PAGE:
Negotiators of the controversial free trade deal, the Trans-Pacific Partnership (TPP), are thought to have finally reached a deal after five years’ of talks.
The deal is between 12 countries including the US, Japan, Australia and Mexico and would cover 40% of the world’s economy.
It has been held up by differences over the length of intellectual property rights on biotech drugs, with the US wanting longer monopolies on drug patents. However breakthroughs have been made allowing Australia to keep its existing five-year protection period whilst allowing for flexibility on longer monopolies.
But not everyone has embraced the deal. Critics of TPP have long pointed to several aspects of the deal which are causes for concern. Here are the five major causes of concern:
At the heart of TPP are the controversial Investor State Dispute Settlements (ISDS). These are secret tribunals in which private courts can sue governments for loss of profits caused by changes in legislation. This could happen even if the law concerned was passed to protect the environment or public health.
ISDS already operates in free trade agreements around the world and has led to several controversial cases. These include tobacco giant, Philip Morris, which is suing the Australian government for millions of dollars over the introduction of plain cigarette packaging.
Similarly Canadian-based firm, Lone Pine, sued the Canadian government over its moratorium on fracking. And Swedish energy company, Vatenfall, took the German government to court for deciding to phase out nuclear power over public health concerns.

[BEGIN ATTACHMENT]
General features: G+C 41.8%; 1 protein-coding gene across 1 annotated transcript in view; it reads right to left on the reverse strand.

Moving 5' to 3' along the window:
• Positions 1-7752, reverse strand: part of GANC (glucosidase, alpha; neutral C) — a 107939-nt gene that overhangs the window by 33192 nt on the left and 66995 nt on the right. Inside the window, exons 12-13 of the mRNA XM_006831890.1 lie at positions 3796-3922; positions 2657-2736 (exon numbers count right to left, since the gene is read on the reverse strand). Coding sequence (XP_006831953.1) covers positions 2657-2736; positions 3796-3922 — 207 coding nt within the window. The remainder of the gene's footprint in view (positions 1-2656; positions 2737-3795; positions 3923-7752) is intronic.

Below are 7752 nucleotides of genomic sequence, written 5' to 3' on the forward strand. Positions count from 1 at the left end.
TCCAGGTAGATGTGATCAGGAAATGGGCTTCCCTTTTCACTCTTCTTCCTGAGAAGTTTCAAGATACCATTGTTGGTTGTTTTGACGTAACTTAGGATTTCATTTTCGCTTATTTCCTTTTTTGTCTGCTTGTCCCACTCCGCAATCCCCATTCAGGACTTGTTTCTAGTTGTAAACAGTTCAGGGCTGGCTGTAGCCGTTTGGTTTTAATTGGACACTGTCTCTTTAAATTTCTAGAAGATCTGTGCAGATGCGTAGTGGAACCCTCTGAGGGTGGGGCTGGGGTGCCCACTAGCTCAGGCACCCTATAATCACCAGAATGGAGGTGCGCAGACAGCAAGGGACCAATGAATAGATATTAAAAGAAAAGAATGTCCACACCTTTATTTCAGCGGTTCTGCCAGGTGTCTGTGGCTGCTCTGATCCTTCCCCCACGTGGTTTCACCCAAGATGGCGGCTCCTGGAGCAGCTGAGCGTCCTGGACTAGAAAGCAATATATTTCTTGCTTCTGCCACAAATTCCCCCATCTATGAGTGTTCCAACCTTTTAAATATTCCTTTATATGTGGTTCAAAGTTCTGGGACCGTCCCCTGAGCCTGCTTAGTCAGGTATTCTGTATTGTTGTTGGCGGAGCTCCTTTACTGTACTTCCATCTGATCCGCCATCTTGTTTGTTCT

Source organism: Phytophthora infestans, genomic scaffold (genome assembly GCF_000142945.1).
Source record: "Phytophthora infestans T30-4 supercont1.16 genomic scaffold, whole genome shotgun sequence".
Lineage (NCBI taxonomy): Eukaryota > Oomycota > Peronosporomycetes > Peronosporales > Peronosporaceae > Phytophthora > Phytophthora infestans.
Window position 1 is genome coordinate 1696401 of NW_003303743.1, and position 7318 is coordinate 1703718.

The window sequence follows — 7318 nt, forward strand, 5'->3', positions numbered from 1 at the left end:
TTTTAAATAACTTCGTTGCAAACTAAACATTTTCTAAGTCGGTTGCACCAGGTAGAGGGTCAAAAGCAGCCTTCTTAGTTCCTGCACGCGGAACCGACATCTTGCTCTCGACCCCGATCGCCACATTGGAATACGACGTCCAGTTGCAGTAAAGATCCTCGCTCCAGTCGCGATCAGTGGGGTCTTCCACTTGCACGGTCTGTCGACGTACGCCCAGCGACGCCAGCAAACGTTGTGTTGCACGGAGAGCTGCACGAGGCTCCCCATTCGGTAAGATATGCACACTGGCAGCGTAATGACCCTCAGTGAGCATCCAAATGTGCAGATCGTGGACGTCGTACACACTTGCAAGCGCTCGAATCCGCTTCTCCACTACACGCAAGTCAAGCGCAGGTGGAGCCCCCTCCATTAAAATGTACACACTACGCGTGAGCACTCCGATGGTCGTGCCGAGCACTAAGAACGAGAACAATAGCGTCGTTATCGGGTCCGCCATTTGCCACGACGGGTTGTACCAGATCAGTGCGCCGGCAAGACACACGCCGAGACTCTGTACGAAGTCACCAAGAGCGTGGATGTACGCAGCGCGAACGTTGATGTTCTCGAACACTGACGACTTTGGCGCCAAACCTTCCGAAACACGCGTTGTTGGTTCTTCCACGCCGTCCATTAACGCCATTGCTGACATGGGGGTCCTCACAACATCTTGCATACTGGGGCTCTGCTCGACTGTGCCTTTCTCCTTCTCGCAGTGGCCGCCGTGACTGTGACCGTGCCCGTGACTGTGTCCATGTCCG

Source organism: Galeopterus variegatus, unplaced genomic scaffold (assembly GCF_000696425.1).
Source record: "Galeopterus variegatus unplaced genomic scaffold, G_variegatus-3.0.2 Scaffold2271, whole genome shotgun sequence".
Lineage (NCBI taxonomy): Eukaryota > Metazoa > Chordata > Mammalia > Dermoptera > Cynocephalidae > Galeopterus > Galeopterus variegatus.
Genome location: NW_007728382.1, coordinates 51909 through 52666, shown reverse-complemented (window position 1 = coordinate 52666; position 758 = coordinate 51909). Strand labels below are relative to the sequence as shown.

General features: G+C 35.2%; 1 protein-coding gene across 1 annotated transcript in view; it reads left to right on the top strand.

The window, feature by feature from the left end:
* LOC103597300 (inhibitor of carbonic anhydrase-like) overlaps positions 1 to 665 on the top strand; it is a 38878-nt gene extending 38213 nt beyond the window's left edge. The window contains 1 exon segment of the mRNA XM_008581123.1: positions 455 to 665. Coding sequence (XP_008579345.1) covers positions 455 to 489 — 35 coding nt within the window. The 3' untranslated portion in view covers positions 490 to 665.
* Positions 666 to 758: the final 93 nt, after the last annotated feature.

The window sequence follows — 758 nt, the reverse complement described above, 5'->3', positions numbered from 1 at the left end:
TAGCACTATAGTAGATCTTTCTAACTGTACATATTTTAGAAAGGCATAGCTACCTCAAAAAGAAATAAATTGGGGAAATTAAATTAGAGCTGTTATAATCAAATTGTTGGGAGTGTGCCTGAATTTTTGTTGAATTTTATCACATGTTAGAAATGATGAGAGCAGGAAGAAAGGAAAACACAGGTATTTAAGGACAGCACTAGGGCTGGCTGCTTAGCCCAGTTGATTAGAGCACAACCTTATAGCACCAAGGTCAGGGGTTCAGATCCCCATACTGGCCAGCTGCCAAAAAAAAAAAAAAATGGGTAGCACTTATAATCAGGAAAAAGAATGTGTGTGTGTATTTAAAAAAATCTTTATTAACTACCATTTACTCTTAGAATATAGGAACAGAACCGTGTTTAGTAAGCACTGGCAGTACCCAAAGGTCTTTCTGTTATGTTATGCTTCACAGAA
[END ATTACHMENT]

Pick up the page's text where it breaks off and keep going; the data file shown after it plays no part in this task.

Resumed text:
Anti-TPP campaigners in the US have pointed out that by making it easier to shift jobs abroad, the agreement could lead to huge job losses at home. They point to the existing North American Free Trade Agreement (NAFTA) which promised to create new jobs for US workers but actually led to millions of job-losses as work migrated to cheaper areas.
Such trade deals are also thought to push down wages and endanger workers' rights as increased competition puts pressure on the labour market.
Increased drugs costs
One aspect of the negotiations is to lengthen the monopoly that big pharmaceutical companies would hold on drugs. This would limit patients’ access to cheaper generic drugs and increase the financial burden on health services.
Decreased food safety
TPP seeks to remove regulatory barriers to free trade. But critics warn that many of these barriers are in place for public health reasons. The fear is that regulations will be levelled at the lowest common denominator, meaning that countries with stricter safety regulations on things like food imports will have to lower their safety standards.
One of the biggest criticisms is the ongoing secrecy of negotiations which have all been held behind closed doors. The public have no access to what is discussed. Even politicians have extremely limited access to the negotiation documents.
In the US only members of congress with special security clearance can access the documents in a special reading room. They cannot make copies or even take their own handwritten notes out of the room and are forbidden from telling anyone else what they have seen.
The only information the public has gained in fact has come from leaks such as Wikileaks which published extracts on intellectual property proposals.
Supporters of the deal claim this is normal procedure for all trade deals, but the James Bond-style secrecy hasn’t helped increase people’s trust. No wonder, perhaps that Wikileaks founder, Julian Assange has said of the deal: ““If you read, write, publish, think, listen, dance, sing or invent; if you farm or consume food; if you’re ill now or might one day be ill, the TPP has you in its crosshairs.”
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